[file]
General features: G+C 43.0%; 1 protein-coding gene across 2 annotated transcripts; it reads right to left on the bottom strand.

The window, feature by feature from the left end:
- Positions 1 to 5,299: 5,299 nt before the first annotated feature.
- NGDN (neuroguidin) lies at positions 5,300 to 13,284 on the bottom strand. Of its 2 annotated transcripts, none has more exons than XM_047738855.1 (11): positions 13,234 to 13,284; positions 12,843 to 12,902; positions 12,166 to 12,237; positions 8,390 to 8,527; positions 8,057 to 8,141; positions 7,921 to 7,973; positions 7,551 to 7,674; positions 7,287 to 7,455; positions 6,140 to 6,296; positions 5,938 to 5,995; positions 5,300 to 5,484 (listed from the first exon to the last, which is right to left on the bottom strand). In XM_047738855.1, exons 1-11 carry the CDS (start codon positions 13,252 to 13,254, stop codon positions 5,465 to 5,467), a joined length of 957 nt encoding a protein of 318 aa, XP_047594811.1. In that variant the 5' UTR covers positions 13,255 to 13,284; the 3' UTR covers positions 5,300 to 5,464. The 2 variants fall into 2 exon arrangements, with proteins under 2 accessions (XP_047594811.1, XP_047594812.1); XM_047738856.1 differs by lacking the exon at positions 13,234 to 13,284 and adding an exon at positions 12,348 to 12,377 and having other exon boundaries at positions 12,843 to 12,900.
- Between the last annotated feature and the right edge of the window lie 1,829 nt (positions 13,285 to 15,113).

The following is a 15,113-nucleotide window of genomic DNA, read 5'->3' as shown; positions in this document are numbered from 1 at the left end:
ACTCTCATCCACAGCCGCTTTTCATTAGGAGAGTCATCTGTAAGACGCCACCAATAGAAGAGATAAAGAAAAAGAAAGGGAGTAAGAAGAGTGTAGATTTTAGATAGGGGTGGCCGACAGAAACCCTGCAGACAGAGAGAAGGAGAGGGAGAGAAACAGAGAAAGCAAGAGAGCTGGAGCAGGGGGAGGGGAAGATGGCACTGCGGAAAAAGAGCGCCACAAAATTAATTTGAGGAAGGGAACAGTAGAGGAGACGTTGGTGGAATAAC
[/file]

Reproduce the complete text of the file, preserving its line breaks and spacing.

General features: G+C 43.0%; 1 protein-coding gene across 2 annotated transcripts; it reads right to left on the bottom strand.

The window, feature by feature from the left end:
- Positions 1 to 5,299: 5,299 nt before the first annotated feature.
- NGDN (neuroguidin) lies at positions 5,300 to 13,284 on the bottom strand. Of its 2 annotated transcripts, none has more exons than XM_047738855.1 (11): positions 13,234 to 13,284; positions 12,843 to 12,902; positions 12,166 to 12,237; positions 8,390 to 8,527; positions 8,057 to 8,141; positions 7,921 to 7,973; positions 7,551 to 7,674; positions 7,287 to 7,455; positions 6,140 to 6,296; positions 5,938 to 5,995; positions 5,300 to 5,484 (listed from the first exon to the last, which is right to left on the bottom strand). In XM_047738855.1, exons 1-11 carry the CDS (start codon positions 13,252 to 13,254, stop codon positions 5,465 to 5,467), a joined length of 957 nt encoding a protein of 318 aa, XP_047594811.1. In that variant the 5' UTR covers positions 13,255 to 13,284; the 3' UTR covers positions 5,300 to 5,464. The 2 variants fall into 2 exon arrangements, with proteins under 2 accessions (XP_047594811.1, XP_047594812.1); XM_047738856.1 differs by lacking the exon at positions 13,234 to 13,284 and adding an exon at positions 12,348 to 12,377 and having other exon boundaries at positions 12,843 to 12,900.
- Between the last annotated feature and the right edge of the window lie 1,829 nt (positions 13,285 to 15,113).

The following is a 15,113-nucleotide window of genomic DNA, read 5'->3' as shown; positions in this document are numbered from 1 at the left end:
ACTCTCATCCACAGCCGCTTTTCATTAGGAGAGTCATCTGTAAGACGCCACCAATAGAAGAGATAAAGAAAAAGAAAGGGAGTAAGAAGAGTGTAGATTTTAGATAGGGGTGGCCGACAGAAACCCTGCAGACAGAGAGAAGGAGAGGGAGAGAAACAGAGAAAGCAAGAGAGCTGGAGCAGGGGGAGGGGAAGATGGCACTGCGGAAAAAGAGCGCCACAAAATTAATTTGAGGAAGGGAACAGTAGAGGAGACGTTGGTGGAATAAC